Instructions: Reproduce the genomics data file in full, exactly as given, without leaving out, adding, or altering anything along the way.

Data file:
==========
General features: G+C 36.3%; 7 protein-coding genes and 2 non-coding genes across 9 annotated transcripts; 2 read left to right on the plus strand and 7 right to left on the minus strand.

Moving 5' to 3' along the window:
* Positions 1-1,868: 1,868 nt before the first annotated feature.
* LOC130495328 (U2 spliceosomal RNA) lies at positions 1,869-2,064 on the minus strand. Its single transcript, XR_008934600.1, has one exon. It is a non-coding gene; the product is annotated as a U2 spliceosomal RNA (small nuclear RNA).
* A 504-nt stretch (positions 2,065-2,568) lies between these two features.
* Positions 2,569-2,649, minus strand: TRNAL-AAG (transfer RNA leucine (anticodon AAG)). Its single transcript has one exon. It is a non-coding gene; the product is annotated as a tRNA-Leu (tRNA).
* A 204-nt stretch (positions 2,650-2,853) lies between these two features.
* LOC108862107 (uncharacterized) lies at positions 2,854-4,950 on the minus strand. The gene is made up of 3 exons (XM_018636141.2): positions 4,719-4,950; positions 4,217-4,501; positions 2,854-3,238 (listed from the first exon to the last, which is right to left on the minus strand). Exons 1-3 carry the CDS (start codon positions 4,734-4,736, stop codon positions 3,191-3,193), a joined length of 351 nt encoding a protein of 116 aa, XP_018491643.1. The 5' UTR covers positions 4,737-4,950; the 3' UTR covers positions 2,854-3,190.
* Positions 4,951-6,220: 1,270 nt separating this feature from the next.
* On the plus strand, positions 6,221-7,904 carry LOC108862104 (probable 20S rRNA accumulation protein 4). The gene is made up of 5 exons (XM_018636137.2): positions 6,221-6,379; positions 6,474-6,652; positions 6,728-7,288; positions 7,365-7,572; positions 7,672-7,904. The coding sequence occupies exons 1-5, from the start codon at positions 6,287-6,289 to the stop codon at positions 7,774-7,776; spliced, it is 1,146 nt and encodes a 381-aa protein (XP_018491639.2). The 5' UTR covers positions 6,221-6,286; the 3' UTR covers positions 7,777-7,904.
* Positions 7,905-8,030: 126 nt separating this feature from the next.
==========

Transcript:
General features: G+C 36.3%; 7 protein-coding genes and 2 non-coding genes across 9 annotated transcripts; 2 read left to right on the plus strand and 7 right to left on the minus strand.

Moving 5' to 3' along the window:
* Positions 1-1,868: 1,868 nt before the first annotated feature.
* LOC130495328 (U2 spliceosomal RNA) lies at positions 1,869-2,064 on the minus strand. Its single transcript, XR_008934600.1, has one exon. It is a non-coding gene; the product is annotated as a U2 spliceosomal RNA (small nuclear RNA).
* A 504-nt stretch (positions 2,065-2,568) lies between these two features.
* Positions 2,569-2,649, minus strand: TRNAL-AAG (transfer RNA leucine (anticodon AAG)). Its single transcript has one exon. It is a non-coding gene; the product is annotated as a tRNA-Leu (tRNA).
* A 204-nt stretch (positions 2,650-2,853) lies between these two features.
* LOC108862107 (uncharacterized) lies at positions 2,854-4,950 on the minus strand. The gene is made up of 3 exons (XM_018636141.2): positions 4,719-4,950; positions 4,217-4,501; positions 2,854-3,238 (listed from the first exon to the last, which is right to left on the minus strand). Exons 1-3 carry the CDS (start codon positions 4,734-4,736, stop codon positions 3,191-3,193), a joined length of 351 nt encoding a protein of 116 aa, XP_018491643.1. The 5' UTR covers positions 4,737-4,950; the 3' UTR covers positions 2,854-3,190.
* Positions 4,951-6,220: 1,270 nt separating this feature from the next.
* On the plus strand, positions 6,221-7,904 carry LOC108862104 (probable 20S rRNA accumulation protein 4). The gene is made up of 5 exons (XM_018636137.2): positions 6,221-6,379; positions 6,474-6,652; positions 6,728-7,288; positions 7,365-7,572; positions 7,672-7,904. The coding sequence occupies exons 1-5, from the start codon at positions 6,287-6,289 to the stop codon at positions 7,774-7,776; spliced, it is 1,146 nt and encodes a 381-aa protein (XP_018491639.2). The 5' UTR covers positions 6,221-6,286; the 3' UTR covers positions 7,777-7,904.
* Positions 7,905-8,030: 126 nt separating this feature from the next.